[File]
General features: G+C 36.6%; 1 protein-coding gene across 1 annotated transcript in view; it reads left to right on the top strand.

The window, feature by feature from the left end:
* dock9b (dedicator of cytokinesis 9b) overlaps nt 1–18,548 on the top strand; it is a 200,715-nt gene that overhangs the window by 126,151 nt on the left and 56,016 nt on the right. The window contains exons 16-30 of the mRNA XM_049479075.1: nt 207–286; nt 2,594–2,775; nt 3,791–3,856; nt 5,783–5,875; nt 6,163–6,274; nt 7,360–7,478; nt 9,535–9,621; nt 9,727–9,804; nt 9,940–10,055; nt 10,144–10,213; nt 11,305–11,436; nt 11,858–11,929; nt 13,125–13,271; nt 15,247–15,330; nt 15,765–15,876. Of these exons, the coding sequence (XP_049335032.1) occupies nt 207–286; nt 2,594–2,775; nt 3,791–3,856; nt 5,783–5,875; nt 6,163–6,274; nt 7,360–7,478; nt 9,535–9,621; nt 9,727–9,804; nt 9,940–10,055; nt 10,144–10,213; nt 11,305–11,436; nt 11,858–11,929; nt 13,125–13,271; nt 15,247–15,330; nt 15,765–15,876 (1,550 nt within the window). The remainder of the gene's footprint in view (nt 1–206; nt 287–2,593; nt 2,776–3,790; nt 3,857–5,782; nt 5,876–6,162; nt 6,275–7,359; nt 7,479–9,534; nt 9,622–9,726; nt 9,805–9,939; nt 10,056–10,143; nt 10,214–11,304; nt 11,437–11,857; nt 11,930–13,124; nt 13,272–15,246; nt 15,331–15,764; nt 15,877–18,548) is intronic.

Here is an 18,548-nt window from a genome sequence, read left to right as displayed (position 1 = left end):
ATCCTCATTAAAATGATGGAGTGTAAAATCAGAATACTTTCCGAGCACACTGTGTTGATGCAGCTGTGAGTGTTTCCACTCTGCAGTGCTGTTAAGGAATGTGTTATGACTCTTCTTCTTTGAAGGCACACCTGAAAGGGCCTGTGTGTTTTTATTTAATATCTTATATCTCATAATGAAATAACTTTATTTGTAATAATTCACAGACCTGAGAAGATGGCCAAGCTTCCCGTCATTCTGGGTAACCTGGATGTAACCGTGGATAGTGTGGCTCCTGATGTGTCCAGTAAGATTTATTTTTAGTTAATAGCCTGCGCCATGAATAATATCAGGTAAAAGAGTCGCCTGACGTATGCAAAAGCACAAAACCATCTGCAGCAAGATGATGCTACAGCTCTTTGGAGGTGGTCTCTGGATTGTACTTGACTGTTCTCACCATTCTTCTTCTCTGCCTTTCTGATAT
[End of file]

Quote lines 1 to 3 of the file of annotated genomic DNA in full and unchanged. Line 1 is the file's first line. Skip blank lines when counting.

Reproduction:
General features: G+C 36.6%; 1 protein-coding gene across 1 annotated transcript in view; it reads left to right on the top strand.

The window, feature by feature from the left end:
* dock9b (dedicator of cytokinesis 9b) overlaps nt 1–18,548 on the top strand; it is a 200,715-nt gene that overhangs the window by 126,151 nt on the left and 56,016 nt on the right. The window contains exons 16-30 of the mRNA XM_049479075.1: nt 207–286; nt 2,594–2,775; nt 3,791–3,856; nt 5,783–5,875; nt 6,163–6,274; nt 7,360–7,478; nt 9,535–9,621; nt 9,727–9,804; nt 9,940–10,055; nt 10,144–10,213; nt 11,305–11,436; nt 11,858–11,929; nt 13,125–13,271; nt 15,247–15,330; nt 15,765–15,876. Of these exons, the coding sequence (XP_049335032.1) occupies nt 207–286; nt 2,594–2,775; nt 3,791–3,856; nt 5,783–5,875; nt 6,163–6,274; nt 7,360–7,478; nt 9,535–9,621; nt 9,727–9,804; nt 9,940–10,055; nt 10,144–10,213; nt 11,305–11,436; nt 11,858–11,929; nt 13,125–13,271; nt 15,247–15,330; nt 15,765–15,876 (1,550 nt within the window). The remainder of the gene's footprint in view (nt 1–206; nt 287–2,593; nt 2,776–3,790; nt 3,857–5,782; nt 5,876–6,162; nt 6,275–7,359; nt 7,479–9,534; nt 9,622–9,726; nt 9,805–9,939; nt 10,056–10,143; nt 10,214–11,304; nt 11,437–11,857; nt 11,930–13,124; nt 13,272–15,246; nt 15,331–15,764; nt 15,877–18,548) is intronic.